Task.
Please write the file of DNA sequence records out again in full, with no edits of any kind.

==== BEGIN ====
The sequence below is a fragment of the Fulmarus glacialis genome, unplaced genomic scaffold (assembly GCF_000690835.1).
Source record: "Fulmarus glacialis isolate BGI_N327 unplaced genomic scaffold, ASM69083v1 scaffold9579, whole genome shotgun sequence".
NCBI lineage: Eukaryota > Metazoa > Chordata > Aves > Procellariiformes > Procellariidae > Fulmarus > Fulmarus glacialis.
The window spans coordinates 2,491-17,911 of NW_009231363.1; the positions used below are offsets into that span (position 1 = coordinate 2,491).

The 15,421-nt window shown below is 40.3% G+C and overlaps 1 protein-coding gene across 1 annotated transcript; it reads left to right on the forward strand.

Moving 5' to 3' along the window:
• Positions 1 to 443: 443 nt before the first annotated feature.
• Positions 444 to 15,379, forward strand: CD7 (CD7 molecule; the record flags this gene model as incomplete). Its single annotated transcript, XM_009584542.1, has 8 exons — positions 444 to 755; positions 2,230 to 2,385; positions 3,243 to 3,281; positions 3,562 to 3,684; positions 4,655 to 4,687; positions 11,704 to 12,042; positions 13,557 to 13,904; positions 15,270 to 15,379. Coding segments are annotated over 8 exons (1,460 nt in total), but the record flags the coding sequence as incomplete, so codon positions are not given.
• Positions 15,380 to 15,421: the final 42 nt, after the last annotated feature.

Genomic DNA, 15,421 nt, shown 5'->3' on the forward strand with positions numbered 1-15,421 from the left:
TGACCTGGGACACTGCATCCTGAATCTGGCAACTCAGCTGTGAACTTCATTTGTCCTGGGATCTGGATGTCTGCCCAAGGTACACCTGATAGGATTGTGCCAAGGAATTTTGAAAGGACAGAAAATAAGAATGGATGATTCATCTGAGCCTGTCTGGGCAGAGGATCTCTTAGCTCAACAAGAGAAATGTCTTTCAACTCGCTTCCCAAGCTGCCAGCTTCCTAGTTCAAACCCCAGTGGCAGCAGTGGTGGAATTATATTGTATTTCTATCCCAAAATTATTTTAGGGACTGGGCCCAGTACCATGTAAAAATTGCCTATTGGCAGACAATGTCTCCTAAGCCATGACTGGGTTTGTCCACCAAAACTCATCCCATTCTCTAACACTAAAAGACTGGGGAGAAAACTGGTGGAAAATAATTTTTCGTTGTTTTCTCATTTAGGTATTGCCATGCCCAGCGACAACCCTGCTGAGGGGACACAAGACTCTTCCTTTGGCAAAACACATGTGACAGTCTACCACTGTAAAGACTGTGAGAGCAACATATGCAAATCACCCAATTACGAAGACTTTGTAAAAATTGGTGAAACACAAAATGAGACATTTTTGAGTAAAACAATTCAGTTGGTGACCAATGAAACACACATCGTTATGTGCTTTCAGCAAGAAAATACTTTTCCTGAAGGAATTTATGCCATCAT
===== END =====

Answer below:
The sequence below is a fragment of the Fulmarus glacialis genome, unplaced genomic scaffold (assembly GCF_000690835.1).
Source record: "Fulmarus glacialis isolate BGI_N327 unplaced genomic scaffold, ASM69083v1 scaffold9579, whole genome shotgun sequence".
NCBI lineage: Eukaryota > Metazoa > Chordata > Aves > Procellariiformes > Procellariidae > Fulmarus > Fulmarus glacialis.
The window spans coordinates 2,491-17,911 of NW_009231363.1; the positions used below are offsets into that span (position 1 = coordinate 2,491).

The 15,421-nt window shown below is 40.3% G+C and overlaps 1 protein-coding gene across 1 annotated transcript; it reads left to right on the forward strand.

Moving 5' to 3' along the window:
• Positions 1 to 443: 443 nt before the first annotated feature.
• Positions 444 to 15,379, forward strand: CD7 (CD7 molecule; the record flags this gene model as incomplete). Its single annotated transcript, XM_009584542.1, has 8 exons — positions 444 to 755; positions 2,230 to 2,385; positions 3,243 to 3,281; positions 3,562 to 3,684; positions 4,655 to 4,687; positions 11,704 to 12,042; positions 13,557 to 13,904; positions 15,270 to 15,379. Coding segments are annotated over 8 exons (1,460 nt in total), but the record flags the coding sequence as incomplete, so codon positions are not given.
• Positions 15,380 to 15,421: the final 42 nt, after the last annotated feature.

Genomic DNA, 15,421 nt, shown 5'->3' on the forward strand with positions numbered 1-15,421 from the left:
TGACCTGGGACACTGCATCCTGAATCTGGCAACTCAGCTGTGAACTTCATTTGTCCTGGGATCTGGATGTCTGCCCAAGGTACACCTGATAGGATTGTGCCAAGGAATTTTGAAAGGACAGAAAATAAGAATGGATGATTCATCTGAGCCTGTCTGGGCAGAGGATCTCTTAGCTCAACAAGAGAAATGTCTTTCAACTCGCTTCCCAAGCTGCCAGCTTCCTAGTTCAAACCCCAGTGGCAGCAGTGGTGGAATTATATTGTATTTCTATCCCAAAATTATTTTAGGGACTGGGCCCAGTACCATGTAAAAATTGCCTATTGGCAGACAATGTCTCCTAAGCCATGACTGGGTTTGTCCACCAAAACTCATCCCATTCTCTAACACTAAAAGACTGGGGAGAAAACTGGTGGAAAATAATTTTTCGTTGTTTTCTCATTTAGGTATTGCCATGCCCAGCGACAACCCTGCTGAGGGGACACAAGACTCTTCCTTTGGCAAAACACATGTGACAGTCTACCACTGTAAAGACTGTGAGAGCAACATATGCAAATCACCCAATTACGAAGACTTTGTAAAAATTGGTGAAACACAAAATGAGACATTTTTGAGTAAAACAATTCAGTTGGTGACCAATGAAACACACATCGTTATGTGCTTTCAGCAAGAAAATACTTTTCCTGAAGGAATTTATGCCATCAT